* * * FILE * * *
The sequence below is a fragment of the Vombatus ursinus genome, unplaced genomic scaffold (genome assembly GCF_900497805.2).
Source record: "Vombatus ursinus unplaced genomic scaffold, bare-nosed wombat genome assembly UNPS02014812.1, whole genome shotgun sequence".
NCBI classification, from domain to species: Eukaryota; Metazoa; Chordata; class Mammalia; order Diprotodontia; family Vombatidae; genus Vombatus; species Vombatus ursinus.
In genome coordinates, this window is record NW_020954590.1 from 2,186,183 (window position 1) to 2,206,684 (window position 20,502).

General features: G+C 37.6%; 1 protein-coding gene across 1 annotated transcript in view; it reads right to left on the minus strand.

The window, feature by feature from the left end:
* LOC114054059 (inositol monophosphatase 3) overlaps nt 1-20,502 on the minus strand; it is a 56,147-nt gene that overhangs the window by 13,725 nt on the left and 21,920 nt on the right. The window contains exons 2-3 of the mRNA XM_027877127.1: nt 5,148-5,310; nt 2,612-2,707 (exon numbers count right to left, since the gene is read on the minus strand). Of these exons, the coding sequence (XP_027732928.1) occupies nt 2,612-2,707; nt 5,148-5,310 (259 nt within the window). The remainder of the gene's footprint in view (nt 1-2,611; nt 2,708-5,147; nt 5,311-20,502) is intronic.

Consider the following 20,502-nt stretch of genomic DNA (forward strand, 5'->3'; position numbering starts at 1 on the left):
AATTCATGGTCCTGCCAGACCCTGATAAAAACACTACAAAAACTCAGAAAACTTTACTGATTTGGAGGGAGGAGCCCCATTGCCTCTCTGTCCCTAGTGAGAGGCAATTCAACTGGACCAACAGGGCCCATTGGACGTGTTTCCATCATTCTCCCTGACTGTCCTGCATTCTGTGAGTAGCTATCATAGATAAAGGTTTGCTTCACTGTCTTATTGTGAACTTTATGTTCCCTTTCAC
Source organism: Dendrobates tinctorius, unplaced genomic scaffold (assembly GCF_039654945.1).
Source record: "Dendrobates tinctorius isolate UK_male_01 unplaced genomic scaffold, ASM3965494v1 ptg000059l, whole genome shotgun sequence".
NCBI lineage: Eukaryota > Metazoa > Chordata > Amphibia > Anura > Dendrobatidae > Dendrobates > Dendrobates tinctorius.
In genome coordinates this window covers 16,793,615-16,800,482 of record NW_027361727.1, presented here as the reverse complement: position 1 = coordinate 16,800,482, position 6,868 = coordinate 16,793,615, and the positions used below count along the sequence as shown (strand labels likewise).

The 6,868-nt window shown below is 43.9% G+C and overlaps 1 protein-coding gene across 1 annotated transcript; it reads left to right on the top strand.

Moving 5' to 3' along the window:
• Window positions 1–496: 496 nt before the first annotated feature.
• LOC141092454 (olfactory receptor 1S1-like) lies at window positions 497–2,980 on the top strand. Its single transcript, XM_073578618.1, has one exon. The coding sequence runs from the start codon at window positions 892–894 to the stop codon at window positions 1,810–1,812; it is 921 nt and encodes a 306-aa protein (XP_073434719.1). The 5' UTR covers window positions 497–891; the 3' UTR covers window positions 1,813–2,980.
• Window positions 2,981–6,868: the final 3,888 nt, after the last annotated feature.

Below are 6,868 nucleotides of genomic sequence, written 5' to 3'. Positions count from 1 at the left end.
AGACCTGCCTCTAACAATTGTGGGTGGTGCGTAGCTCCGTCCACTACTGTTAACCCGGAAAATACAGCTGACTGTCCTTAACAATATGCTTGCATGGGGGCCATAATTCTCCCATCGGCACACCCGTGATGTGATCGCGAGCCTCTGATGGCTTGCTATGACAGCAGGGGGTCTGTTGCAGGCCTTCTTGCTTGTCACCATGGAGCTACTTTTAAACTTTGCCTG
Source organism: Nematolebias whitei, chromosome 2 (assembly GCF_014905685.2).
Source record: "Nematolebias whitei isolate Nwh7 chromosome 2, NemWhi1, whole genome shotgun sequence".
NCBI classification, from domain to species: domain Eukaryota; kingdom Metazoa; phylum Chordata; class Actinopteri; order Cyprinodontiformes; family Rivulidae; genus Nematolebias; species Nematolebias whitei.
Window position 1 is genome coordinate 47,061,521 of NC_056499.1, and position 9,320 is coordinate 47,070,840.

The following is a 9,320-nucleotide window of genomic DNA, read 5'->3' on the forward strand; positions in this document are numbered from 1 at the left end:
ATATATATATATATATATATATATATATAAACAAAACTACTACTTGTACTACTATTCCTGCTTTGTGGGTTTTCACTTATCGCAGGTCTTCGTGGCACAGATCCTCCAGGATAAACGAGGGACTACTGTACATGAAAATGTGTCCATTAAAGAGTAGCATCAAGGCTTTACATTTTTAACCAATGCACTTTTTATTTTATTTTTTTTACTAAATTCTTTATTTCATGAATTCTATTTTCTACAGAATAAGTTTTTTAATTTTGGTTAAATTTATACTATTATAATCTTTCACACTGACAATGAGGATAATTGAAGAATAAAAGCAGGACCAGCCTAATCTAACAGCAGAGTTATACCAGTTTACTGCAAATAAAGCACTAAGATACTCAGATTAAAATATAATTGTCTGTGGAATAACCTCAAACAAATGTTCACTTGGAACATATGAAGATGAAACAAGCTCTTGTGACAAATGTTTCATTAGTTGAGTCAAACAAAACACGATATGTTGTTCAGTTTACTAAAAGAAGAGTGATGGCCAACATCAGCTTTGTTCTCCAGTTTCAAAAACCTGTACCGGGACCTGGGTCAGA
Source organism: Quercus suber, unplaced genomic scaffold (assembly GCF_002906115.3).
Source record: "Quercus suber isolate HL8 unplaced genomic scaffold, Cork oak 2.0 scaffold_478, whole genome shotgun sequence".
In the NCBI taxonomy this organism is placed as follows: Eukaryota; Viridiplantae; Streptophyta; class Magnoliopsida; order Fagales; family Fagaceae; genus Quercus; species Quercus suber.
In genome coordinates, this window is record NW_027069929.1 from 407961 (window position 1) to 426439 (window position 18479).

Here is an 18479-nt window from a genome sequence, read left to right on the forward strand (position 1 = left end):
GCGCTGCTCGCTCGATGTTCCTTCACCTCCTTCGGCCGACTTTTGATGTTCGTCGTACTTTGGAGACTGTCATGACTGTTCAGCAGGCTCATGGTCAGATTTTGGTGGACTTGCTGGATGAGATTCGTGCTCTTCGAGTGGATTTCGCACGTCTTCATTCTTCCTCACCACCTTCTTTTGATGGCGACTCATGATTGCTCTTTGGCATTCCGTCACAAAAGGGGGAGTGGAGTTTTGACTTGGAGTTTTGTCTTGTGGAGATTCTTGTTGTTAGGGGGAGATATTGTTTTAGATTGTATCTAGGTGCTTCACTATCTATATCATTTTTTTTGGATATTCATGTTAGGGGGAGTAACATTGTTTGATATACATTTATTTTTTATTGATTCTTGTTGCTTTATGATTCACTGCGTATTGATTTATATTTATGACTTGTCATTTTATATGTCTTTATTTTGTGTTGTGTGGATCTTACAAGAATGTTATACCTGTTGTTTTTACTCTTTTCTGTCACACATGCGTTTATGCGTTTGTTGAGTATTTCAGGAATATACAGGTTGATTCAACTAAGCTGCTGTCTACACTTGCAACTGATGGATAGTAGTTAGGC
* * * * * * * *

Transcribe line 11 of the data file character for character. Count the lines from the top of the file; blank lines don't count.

Source record: "Dendrobates tinctorius isolate UK_male_01 unplaced genomic scaffold, ASM3965494v1 ptg000059l, whole genome shotgun sequence".